Oedipus Rex - Provided by The Internet Classics Archive....

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Provided by The Internet Classics Archive. See bottom for copyright. Available online at http://classics.mit.edu//Sophocles/oedipus.html Oedipus the King By Sophocles Translated by F. Storr ---------------------------------------------------------------------- Dramatis Personae OEDIPUS THE PRIEST OF ZEUS CREON CHORUS OF THEBAN ELDERS TEIRESIAS JOCASTA MESSENGER HERD OF LAIUS ---------------------------------------------------------------------- Thebes. Before the Palace of Oedipus. Suppliants of all ages are seated round the altar at the palace doors, at their head a PRIEST OF ZEUS. To them enter OEDIPUS. ---------------------------------------------------------------------- OEDIPUS My children, latest born to Cadmus old, Why sit ye here as suppliants, in your hands Branches of olive filleted with wool? What means this reek of incense everywhere, And everywhere laments and litanies? Children, it were not meet that I should learn From others, and am hither come, myself, I Oedipus, your world-renowned king. Ho! aged sire, whose venerable locks Proclaim thee spokesman of this company, Explain your mood and purport. Is it dread Of ill that moves you or a boon ye crave? My zeal in your behalf ye cannot doubt; Ruthless indeed were I and obdurate If such petitioners as you I spurned. PRIEST Yea, Oedipus, my sovereign lord and king, Thou seest how both extremes of age besiege Thy palace altars--fledglings hardly winged, And greybeards bowed with years, priests, as am I Of Zeus, and these the flower of our youth. Meanwhile, the common folk, with wreathed boughs Crowd our two market-places, or before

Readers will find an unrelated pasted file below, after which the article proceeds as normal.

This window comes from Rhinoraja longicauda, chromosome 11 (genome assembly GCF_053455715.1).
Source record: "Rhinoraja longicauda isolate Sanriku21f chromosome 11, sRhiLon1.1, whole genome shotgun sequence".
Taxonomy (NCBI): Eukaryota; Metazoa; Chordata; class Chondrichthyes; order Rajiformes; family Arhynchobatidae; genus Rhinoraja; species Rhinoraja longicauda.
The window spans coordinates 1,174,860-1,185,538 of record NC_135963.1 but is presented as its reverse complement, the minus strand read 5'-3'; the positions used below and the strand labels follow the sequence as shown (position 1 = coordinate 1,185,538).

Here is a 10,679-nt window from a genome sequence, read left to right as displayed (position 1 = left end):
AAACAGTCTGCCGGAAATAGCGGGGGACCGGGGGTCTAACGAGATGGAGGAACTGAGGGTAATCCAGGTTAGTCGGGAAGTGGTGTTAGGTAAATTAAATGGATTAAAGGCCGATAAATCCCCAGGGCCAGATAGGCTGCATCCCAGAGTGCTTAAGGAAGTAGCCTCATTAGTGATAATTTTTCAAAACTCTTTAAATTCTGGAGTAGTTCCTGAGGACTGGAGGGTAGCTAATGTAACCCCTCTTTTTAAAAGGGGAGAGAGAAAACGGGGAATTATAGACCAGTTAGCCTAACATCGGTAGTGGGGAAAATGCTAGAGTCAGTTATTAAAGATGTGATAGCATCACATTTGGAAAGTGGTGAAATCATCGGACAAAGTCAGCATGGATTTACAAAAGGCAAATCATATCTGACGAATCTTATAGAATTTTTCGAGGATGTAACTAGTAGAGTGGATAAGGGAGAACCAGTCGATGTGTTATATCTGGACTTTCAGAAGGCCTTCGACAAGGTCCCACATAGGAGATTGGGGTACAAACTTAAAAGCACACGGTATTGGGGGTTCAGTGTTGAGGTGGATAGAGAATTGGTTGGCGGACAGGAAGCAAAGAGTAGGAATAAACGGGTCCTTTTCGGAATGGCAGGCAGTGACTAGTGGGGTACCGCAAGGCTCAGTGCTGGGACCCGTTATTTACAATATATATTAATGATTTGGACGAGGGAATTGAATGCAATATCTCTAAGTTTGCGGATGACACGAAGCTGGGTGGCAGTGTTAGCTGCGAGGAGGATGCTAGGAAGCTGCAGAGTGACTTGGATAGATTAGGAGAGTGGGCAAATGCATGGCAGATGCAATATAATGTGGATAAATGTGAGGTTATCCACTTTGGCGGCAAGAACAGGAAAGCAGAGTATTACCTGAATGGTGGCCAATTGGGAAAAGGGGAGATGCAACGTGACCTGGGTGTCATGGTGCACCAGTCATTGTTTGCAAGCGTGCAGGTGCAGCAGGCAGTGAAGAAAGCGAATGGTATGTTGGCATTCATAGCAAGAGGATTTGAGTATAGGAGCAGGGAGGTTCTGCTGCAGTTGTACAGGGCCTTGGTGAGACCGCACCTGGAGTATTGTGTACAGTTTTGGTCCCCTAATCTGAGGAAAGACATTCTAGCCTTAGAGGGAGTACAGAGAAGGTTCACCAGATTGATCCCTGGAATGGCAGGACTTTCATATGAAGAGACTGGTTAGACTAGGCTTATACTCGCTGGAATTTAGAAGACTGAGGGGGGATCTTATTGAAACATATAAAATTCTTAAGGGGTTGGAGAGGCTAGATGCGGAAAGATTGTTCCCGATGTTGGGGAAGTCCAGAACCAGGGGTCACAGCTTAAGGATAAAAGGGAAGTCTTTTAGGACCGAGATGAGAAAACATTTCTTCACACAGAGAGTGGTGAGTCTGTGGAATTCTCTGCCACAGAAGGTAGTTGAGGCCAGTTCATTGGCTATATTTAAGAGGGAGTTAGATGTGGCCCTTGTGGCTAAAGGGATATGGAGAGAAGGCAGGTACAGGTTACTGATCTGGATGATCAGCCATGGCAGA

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Both shrines of Pallas congregate, or where Ismenus gives his oracles by fire. For, as thou seest thyself, our ship of State, Sore buffeted, can no more lift her head, Foundered beneath a weltering surge of blood. A blight is on our harvest in the ear, A blight upon the grazing flocks and herds, A blight on wives in travail; and withal Armed with his blazing torch the God of Plague Hath swooped upon our city emptying The house of Cadmus, and the murky realm Of Pluto is full fed with groans and tears. Therefore, O King, here at thy hearth we sit, I and these children; not as deeming thee A new divinity, but the first of men; First in the common accidents of life, And first in visitations of the Gods. Art thou not he who coming to the town Of Cadmus freed us from the tax we paid To the fell songstress? Nor hadst thou received Prompting from us or been by others schooled; No, by a god inspired (so all men deem, And testify) didst thou renew our life. And now, O Oedipus, our peerless king, All we thy votaries beseech thee, find Some succor, whether by a voice from heaven Whispered, or haply known by human wit. Tried counselors, methinks, are aptest found
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Oedipus Rex - Provided by The Internet Classics Archive....

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